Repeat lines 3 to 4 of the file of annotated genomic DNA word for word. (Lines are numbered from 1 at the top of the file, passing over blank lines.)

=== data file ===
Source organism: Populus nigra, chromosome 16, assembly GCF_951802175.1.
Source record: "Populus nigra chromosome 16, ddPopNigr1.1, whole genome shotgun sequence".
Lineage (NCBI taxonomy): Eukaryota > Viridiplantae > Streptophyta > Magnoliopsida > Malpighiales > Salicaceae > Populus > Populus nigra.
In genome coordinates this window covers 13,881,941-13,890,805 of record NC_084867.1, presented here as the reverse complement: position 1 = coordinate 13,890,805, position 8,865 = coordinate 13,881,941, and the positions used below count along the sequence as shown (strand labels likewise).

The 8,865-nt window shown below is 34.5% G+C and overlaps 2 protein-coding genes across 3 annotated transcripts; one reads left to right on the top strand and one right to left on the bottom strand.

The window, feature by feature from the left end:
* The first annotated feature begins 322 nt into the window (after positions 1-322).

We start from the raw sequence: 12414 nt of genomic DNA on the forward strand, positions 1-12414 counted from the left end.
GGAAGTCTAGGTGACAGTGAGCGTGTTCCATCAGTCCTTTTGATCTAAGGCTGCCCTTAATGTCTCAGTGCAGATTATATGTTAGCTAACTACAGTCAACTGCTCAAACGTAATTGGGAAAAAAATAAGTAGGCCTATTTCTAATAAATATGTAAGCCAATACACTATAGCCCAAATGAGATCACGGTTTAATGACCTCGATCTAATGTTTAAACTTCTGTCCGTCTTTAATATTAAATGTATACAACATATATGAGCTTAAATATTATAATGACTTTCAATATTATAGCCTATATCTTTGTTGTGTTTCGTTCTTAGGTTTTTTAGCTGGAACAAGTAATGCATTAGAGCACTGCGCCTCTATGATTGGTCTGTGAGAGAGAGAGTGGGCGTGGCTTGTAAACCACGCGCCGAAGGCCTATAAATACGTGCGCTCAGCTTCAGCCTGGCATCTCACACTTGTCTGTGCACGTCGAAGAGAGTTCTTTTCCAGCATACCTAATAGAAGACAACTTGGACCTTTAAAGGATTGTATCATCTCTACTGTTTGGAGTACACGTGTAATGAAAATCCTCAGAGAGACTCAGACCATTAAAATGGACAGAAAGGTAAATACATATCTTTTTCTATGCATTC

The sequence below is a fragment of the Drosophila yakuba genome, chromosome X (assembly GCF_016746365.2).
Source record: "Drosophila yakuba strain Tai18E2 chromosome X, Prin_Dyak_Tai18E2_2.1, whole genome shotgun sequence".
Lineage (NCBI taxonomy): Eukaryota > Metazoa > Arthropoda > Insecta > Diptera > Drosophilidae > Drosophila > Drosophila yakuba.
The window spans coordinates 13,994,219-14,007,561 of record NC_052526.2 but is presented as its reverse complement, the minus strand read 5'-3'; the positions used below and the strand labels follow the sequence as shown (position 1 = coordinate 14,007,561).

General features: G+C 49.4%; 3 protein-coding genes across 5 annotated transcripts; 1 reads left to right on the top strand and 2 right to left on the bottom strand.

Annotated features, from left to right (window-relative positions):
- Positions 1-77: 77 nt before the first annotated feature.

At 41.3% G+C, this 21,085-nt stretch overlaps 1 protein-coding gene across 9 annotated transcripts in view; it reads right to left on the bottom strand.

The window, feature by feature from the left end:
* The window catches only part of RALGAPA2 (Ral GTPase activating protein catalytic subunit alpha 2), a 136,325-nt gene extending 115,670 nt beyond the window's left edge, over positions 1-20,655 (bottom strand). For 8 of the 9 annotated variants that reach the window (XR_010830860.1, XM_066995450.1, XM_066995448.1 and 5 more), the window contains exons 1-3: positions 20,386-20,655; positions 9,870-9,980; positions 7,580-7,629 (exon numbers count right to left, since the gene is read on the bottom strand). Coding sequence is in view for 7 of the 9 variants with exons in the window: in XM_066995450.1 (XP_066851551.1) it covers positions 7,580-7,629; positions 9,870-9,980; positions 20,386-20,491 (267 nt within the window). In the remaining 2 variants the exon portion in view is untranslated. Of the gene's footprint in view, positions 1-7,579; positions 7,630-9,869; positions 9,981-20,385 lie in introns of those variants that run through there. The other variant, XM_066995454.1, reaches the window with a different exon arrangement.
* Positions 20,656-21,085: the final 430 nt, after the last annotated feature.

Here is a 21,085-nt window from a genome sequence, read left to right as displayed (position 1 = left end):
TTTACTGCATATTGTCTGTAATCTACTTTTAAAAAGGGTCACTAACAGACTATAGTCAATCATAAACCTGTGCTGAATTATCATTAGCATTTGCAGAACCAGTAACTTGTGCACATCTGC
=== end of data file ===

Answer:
Lineage (NCBI taxonomy): Eukaryota > Viridiplantae > Streptophyta > Magnoliopsida > Malpighiales > Salicaceae > Populus > Populus nigra.
In genome coordinates this window covers 13,881,941-13,890,805 of record NC_084867.1, presented here as the reverse complement: position 1 = coordinate 13,890,805, position 8,865 = coordinate 13,881,941, and the positions used below count along the sequence as shown (strand labels likewise).